Patients with chronic critical illnesses, such as chronic respiratory failure with frequent need for ICU and ventilator support, those with frequent episodes of congestive heart failure, and those with severe liver or kidney disease, have poor long term outlooks.  30-40% die before hospital discharge and another 40% die within the first year following hospital discharge.  90% of survivors end up being dependent on others for activities of daily living.

These are statistics which are generally not appreciated by the general public.  When these patients are in the hospital, physicians will sometimes have trouble finding the right way to communicate this to family and surrogates.  The best way to communicate is currently being evaluated so that the information is accurate and acceptable to all. Surprisingly, not everyone responds to the same approach.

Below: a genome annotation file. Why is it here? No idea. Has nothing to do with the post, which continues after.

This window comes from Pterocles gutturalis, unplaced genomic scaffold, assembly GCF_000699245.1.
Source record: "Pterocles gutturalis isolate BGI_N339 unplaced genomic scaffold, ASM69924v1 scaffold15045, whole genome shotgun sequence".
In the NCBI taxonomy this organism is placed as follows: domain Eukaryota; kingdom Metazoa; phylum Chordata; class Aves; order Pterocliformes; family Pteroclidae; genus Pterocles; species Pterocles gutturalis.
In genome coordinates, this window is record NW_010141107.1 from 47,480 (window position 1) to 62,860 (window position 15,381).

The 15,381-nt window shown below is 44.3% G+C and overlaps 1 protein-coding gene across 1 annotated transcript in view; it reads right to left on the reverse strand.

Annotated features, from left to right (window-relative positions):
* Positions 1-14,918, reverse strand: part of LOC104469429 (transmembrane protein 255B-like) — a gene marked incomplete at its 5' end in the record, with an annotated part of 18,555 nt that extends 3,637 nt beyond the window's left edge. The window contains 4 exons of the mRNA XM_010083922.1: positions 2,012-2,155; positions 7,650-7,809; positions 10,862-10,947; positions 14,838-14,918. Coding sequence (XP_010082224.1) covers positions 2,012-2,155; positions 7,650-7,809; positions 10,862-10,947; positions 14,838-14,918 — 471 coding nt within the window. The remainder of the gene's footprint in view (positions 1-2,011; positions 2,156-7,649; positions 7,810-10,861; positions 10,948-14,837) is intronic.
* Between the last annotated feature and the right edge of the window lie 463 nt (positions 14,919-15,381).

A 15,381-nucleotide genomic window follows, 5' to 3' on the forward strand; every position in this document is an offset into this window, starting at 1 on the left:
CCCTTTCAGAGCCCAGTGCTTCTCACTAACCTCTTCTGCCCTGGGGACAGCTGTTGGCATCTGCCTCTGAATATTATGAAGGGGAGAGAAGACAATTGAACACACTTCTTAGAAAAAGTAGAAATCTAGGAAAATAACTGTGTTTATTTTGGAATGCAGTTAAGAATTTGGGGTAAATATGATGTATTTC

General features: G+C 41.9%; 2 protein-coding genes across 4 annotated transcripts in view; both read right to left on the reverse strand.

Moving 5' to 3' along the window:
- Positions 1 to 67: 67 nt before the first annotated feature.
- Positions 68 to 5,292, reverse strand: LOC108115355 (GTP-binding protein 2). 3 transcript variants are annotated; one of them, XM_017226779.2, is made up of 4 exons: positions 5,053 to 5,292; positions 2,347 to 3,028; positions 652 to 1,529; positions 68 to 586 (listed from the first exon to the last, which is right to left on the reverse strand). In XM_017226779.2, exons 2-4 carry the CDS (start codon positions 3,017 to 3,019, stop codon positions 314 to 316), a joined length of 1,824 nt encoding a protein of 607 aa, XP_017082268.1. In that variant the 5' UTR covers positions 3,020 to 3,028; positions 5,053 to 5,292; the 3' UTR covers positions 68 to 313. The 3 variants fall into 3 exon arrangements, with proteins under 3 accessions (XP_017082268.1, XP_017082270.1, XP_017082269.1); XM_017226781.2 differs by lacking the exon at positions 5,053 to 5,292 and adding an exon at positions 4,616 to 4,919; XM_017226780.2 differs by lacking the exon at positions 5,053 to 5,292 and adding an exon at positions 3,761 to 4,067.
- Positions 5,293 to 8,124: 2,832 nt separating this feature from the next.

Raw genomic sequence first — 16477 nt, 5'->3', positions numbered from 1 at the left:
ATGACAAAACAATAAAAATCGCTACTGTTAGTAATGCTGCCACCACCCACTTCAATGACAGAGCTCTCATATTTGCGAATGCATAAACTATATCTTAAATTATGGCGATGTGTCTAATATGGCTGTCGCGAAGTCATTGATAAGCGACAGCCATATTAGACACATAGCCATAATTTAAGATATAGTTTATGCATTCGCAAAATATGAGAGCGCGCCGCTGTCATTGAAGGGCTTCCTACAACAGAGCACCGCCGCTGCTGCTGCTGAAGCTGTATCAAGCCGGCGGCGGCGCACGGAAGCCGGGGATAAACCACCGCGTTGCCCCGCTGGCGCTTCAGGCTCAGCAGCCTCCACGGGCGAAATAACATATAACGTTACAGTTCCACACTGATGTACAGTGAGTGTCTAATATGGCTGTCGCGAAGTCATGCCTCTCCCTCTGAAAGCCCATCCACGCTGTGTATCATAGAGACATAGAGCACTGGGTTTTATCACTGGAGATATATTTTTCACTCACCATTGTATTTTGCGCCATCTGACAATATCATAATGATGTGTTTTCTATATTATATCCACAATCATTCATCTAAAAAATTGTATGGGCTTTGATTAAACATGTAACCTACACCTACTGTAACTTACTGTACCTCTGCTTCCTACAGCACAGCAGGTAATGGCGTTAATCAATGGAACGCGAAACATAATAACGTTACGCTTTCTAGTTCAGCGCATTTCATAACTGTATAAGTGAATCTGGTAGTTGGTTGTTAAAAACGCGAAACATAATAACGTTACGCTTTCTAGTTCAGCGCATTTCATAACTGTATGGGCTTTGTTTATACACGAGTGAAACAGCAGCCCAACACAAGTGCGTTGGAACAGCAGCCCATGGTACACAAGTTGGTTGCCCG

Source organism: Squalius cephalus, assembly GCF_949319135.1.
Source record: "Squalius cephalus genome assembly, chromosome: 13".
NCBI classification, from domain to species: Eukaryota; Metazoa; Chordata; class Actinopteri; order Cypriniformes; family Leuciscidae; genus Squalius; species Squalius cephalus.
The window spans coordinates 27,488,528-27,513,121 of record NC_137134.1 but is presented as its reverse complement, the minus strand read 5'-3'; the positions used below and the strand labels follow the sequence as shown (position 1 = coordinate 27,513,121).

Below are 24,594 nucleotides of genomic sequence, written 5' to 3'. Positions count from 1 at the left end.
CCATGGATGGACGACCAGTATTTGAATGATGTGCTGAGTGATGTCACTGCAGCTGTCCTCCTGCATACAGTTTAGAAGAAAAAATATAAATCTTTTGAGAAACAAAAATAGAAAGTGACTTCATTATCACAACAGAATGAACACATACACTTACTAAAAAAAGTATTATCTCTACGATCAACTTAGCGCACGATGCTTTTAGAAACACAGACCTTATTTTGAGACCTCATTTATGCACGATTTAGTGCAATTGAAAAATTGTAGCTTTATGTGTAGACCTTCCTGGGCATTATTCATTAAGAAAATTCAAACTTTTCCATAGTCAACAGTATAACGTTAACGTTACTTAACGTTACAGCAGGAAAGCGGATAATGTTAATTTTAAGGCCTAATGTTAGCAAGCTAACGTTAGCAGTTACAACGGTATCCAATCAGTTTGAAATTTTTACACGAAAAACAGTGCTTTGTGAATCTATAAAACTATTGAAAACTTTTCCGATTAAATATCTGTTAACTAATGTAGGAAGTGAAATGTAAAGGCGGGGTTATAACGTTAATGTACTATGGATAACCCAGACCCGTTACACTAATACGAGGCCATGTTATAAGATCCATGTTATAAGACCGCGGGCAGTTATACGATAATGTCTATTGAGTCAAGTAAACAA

The options are these: open and honest communication that acknowledges uncertainty but indicates a poor prognosis; no or minimal communication regarding the long term outlook; or communication that acknowledges uncertainty but talks about the potential for a positive outcome (false hope).

Some families and caregivers want the unblemished truth; some would rather not hear anything; and others seem to accept the possibility of a good outcome even when the odds are against it. I have seen families crushed by hearing unfavorable truth, frustrated that no one has spoken to them, and dismayed because they thought everything would work out well.

What is your opinion?  Let us know.